Here, the housing is a solid block, not an open box. The inside of the block is hidden and inaccessible. Small ducts are designed into the monobloc to provide conduits for wires to connect thru hole to thru hole. The idea is a wire is pushed into the opening at one end of a duct until it emerges at the opening at the other end. So the wires will be precisely where they are needed and don’t have to be manipulated. Looks promising. Have to suck it and see.

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Hi John,

Very interesting problem! I’d also take a look at this forum topic for some ideas :smiley: Given you are working from all sides rather than one there’s a chance it would be harder but worth a look into!

Liam.

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These are jumper wires. They fit snugly into the ducts which are 2.0 mm diameter. So i was able to get these thru each duct but I think it will be too tricky to solder to the boards. The insulation wud have to be stripped back to the housing surface. They are multi core which makes them nicely flexible but the fine wires are tricky to get into a thru hole for soldering. I found, when soldered, they can break easily if manipulated too much.

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Here I’ve used single copper core hookup wire. Have inserted all wires. I can strip off as much or as little insulation as I need to. Once the wires are soldered to the boards and the boards flush against the housing I’ll trim off the excess copper wire. This is turning out to be a good technique.



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This Tinkercad image shows the bundle of ducts that are inside the solid box. The ducts are “holes” in Tinkercad terminology.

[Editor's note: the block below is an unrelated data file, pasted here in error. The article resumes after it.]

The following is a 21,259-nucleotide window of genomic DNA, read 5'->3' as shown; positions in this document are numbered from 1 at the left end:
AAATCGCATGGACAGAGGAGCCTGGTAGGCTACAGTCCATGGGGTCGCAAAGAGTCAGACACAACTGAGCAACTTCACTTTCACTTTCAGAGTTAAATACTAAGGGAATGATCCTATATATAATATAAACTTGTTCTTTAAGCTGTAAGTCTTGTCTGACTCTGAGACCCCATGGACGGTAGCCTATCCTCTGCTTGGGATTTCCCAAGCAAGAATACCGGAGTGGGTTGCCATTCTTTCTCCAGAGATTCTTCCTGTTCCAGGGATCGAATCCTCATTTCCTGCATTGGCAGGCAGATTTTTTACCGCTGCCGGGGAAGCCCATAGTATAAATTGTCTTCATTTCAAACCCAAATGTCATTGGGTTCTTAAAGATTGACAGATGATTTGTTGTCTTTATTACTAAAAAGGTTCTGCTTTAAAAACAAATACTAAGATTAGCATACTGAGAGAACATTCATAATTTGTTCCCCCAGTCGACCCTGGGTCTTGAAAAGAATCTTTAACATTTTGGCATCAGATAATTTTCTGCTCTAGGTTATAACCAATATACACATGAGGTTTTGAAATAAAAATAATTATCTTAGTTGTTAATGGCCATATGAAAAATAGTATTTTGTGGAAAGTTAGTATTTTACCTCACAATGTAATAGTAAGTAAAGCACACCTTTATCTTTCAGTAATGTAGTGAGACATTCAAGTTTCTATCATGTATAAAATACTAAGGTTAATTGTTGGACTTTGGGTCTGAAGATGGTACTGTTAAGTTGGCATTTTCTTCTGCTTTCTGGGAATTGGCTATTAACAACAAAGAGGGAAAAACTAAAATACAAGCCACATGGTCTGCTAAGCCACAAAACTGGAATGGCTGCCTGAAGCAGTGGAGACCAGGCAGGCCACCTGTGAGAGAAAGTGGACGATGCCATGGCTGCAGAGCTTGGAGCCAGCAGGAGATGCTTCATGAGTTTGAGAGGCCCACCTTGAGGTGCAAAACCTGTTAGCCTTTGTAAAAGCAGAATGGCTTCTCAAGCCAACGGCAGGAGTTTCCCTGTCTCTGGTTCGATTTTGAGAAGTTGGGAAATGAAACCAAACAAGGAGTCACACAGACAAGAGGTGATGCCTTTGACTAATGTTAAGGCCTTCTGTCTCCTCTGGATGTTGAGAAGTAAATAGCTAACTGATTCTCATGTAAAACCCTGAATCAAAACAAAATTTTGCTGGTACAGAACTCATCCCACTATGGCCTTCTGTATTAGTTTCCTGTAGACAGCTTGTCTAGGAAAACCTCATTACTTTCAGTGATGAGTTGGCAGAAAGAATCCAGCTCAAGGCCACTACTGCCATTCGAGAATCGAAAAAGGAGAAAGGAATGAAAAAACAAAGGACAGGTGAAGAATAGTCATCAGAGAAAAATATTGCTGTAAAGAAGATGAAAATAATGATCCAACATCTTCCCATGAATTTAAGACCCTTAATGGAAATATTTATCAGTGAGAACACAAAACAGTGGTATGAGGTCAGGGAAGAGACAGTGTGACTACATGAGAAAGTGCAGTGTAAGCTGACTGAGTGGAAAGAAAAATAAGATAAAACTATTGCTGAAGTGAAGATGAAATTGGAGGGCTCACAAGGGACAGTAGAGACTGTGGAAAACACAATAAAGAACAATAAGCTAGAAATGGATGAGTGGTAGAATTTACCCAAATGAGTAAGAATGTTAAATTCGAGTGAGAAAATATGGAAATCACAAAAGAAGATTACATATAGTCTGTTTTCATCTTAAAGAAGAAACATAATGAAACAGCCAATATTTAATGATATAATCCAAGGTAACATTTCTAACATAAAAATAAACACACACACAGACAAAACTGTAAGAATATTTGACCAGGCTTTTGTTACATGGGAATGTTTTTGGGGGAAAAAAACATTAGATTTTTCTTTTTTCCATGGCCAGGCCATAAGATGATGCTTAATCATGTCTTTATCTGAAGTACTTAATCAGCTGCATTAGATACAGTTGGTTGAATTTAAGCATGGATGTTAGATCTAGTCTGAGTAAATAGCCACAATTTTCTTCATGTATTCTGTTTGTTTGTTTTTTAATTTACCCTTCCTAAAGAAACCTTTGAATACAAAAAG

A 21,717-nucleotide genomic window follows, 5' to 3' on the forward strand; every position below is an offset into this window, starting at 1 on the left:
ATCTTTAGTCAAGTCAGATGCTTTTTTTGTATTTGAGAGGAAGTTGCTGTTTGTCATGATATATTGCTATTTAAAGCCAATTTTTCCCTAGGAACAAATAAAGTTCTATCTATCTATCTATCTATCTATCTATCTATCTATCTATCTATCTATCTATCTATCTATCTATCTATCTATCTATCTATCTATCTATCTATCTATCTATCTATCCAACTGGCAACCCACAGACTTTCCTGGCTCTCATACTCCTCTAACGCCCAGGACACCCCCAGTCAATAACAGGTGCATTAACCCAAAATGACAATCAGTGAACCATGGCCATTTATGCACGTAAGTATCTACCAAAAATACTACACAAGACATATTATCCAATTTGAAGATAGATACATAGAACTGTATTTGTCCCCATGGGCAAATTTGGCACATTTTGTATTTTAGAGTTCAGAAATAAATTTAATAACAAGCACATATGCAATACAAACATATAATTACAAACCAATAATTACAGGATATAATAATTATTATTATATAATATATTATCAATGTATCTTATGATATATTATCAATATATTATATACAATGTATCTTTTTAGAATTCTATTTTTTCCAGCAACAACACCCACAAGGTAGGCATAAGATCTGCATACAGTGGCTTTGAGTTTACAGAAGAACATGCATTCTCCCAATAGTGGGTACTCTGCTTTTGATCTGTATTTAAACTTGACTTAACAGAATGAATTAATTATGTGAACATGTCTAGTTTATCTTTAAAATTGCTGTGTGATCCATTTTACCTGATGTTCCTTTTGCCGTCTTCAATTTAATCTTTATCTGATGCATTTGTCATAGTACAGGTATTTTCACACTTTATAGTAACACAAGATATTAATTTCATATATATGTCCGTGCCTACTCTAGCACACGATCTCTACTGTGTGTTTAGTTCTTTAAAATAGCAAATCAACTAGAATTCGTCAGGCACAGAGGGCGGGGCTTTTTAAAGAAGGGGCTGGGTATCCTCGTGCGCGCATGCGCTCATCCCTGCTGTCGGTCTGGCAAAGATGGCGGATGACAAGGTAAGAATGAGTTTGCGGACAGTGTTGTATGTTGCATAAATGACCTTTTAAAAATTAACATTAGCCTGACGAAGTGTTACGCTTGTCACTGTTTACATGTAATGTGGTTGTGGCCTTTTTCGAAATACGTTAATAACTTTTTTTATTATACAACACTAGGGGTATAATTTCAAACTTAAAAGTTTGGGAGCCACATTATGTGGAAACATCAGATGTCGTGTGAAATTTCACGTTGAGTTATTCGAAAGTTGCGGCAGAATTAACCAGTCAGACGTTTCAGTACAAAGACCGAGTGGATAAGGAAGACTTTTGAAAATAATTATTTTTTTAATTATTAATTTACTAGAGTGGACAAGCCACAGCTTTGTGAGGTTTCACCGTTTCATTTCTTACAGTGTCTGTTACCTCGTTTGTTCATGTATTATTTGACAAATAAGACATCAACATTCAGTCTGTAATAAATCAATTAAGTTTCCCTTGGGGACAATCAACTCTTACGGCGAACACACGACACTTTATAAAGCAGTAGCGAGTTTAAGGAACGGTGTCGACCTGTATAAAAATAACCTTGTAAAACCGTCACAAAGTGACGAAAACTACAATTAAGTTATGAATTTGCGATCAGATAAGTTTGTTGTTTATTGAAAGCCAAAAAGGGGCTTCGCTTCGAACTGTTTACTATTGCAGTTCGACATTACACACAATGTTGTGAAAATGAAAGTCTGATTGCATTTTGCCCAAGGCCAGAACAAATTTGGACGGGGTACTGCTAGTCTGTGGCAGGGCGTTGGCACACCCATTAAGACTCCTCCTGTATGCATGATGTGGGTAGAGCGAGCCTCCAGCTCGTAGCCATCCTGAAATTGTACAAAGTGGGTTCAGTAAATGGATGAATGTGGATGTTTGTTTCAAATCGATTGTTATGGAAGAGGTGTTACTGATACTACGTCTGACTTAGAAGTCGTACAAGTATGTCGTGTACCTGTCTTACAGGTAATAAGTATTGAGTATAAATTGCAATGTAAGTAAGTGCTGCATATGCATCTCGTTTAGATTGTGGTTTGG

Ducts are typically a straight tube connected to a right angled elbow. A bit tricky to get them just right, but I now know how to do it.

ducts_3

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Hi John

Be very careful with this. When stripping do not touch or nick the copper. If you do it stands a very good chance of breaking when you push a unit back into position.

I am surprised you found stranded wire breaking. In my experience stranded wire withstands flexing much more readily than solid. The exception here is if too much solder “wicks” down the wire, then it is likely to break where the solder wicking finishes.
Cheers Bob

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Hi Bob. Thanks, I’ll try to avoid nicking the wires, which I often do.

I put the breaking down to too much manipulating of the boards and hence the soldered connections and the fine wires themselves. Also, I can’t be sure I’ve soldered all the individual wires into the thru holes. The real problem is the cramped working space because the boards have to be close to the housing while I solder the connections – if the wires are long they can’t be pushed back into the housing. I’m hoping that with this new method I’ll be rid of this problem. We’ll see.

John.

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Hi John

Sounds like your soldering skills could do with a brush up.
Cheers Bob
PS. Otherwise you have done an excellent job here with this project. Congratulations.

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Here’s a view of the ducts that might be easier to comprehend. Each has to be the right length, height and at the right angle. And they musn’t foul each other. A good puzzle.

ducts_2

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These pics show my progress in assembling the monobloc design.






continued…

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Hi John
I am not trying to be too critical here. You have gone to an immense amount of trouble to get an extremely good project up and running and congratulations are well in order.

BUT. At the end of the day you seem to have used bare, untinned copper wire. I don’t quite understand.
Cheers Bob

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Hi Bob.
Don’t mind criticism - it all helps.

Bare wire? Well, PCBs use bare copper traces, don’t they?

John.

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Hi John

Not good ones.
Cheers Bob
PS. I was referring to untinned mostly when I said “bare”.

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Bob, I don’t understand. Is there a problem with them being untinned?